Every silver lining has a cloud, and working remotely is no exception. Although it may be a wonderful solution for some, it’s not a wonderful solution for all.
You don’t get the benefits of being in the office
One downside to remote positions is that you have less interaction with co‐workers. You may be the last to know when policies or procedures have changed. Working from home also does not offer the opportunity to cross‐train in larger offices, which can affect your future employment options.
The employee with the most knowledge of office procedures and who is able to assist in other departments is a greater asset to the company. When you work remotely, you have fewer opportunities to prove your mettle within the office community. If you do choose to work remotely, try to find ways that you can keep that personal connection; otherwise, you may find yourself the first to be let go.
The big “but”: Generally not a good idea for the novice
Remote coding is for the seasoned professional, not for the novice — no matter what they tell you in TV commercials for technical schools. Initially you may think that abstracting billable procedural and diagnosis codes is clear‐cut. It’s not. Because many providers document in conversational format, coders often need clarification on what exactly was done. Experienced coders need less clarification and normally have developed a method for performing a physician query with finesse, thus allowing them to get the information they need.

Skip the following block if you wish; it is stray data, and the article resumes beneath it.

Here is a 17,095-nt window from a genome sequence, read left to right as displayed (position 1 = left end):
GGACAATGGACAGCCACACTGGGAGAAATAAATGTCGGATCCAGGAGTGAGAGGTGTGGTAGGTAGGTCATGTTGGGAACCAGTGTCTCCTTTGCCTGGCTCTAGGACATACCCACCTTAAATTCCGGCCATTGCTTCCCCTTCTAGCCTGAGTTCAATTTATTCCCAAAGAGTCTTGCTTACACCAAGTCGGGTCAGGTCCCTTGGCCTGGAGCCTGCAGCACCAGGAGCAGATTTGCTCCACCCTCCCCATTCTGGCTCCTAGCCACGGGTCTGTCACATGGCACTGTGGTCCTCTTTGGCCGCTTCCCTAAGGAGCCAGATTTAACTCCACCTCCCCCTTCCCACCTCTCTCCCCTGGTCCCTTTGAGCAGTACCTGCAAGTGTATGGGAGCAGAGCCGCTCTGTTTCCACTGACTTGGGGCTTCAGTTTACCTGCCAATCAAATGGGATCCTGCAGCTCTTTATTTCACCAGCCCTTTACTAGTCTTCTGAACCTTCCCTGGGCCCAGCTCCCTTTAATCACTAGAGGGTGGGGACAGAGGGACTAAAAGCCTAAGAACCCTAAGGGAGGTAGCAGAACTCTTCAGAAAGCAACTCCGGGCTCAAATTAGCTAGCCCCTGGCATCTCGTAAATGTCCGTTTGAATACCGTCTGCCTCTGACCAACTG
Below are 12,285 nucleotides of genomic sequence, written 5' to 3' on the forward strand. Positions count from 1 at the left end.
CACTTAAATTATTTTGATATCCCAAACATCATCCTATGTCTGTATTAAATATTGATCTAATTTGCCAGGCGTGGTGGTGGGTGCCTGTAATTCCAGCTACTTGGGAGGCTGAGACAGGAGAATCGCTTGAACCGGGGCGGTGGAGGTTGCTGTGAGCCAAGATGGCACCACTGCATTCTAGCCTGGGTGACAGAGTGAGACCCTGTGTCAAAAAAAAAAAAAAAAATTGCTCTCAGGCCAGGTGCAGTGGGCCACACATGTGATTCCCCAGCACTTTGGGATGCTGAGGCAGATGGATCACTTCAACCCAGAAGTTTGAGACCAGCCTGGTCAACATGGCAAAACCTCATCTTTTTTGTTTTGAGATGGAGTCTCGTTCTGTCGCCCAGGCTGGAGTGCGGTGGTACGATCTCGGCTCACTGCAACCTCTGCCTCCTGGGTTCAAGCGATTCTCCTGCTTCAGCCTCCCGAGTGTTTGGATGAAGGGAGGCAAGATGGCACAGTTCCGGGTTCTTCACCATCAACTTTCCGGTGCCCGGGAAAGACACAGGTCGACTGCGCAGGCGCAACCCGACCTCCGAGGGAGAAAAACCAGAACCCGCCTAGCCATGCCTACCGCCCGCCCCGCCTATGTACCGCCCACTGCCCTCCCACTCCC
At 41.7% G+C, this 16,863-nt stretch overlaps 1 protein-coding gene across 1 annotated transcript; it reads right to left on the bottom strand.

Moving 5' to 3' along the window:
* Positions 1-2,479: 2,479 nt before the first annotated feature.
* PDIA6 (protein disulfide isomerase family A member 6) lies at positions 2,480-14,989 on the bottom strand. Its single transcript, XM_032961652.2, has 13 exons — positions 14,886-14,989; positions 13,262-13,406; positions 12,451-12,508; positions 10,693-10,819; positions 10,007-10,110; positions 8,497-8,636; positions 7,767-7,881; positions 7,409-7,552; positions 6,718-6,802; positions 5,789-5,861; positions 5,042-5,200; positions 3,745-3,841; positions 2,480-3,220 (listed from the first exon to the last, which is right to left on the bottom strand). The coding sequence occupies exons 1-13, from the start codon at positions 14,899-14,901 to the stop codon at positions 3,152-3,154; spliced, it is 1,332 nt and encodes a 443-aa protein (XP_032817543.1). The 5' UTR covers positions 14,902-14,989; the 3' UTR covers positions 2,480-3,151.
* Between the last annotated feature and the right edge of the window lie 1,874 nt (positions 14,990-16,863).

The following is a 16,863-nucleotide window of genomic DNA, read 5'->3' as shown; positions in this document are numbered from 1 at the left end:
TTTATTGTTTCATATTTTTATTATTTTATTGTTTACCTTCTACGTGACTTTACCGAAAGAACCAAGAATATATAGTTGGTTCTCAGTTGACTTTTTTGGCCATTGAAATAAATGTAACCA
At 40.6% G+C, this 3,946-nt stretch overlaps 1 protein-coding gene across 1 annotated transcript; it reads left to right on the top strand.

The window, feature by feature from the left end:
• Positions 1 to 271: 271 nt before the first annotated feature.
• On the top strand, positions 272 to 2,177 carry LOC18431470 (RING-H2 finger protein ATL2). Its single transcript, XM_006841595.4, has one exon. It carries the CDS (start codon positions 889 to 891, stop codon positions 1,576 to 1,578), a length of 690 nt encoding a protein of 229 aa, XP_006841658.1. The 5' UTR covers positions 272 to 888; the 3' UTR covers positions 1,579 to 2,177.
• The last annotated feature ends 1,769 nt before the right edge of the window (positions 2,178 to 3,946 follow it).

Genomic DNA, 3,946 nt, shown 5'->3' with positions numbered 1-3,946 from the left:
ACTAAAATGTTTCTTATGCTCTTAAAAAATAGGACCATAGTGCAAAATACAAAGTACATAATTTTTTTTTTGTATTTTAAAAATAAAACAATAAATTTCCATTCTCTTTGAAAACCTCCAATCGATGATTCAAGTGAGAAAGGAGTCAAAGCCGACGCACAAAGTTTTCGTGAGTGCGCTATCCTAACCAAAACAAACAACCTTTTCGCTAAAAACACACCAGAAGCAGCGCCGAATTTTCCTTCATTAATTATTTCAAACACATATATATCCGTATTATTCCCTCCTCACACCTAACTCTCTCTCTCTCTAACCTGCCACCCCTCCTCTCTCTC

When you work in an office, you have access to an experienced coder who can often assist you in understanding the verbiage in the documentation. If you’re a newbie, consider putting off your remote access plans for a year or two until you have some office experience under your belt.
Part of your responsibility as a coder is to make sure that the documentation supports the claim being submitted for payment. If you’re new to billing and coding, working in an office with the support of more experienced professionals can help you maintain that all‐important accuracy. Think of it as a professional safety net. So if you do choose to fly the coop and ride solo, make sure you have strong support at the home office in case accuracy issues pop up.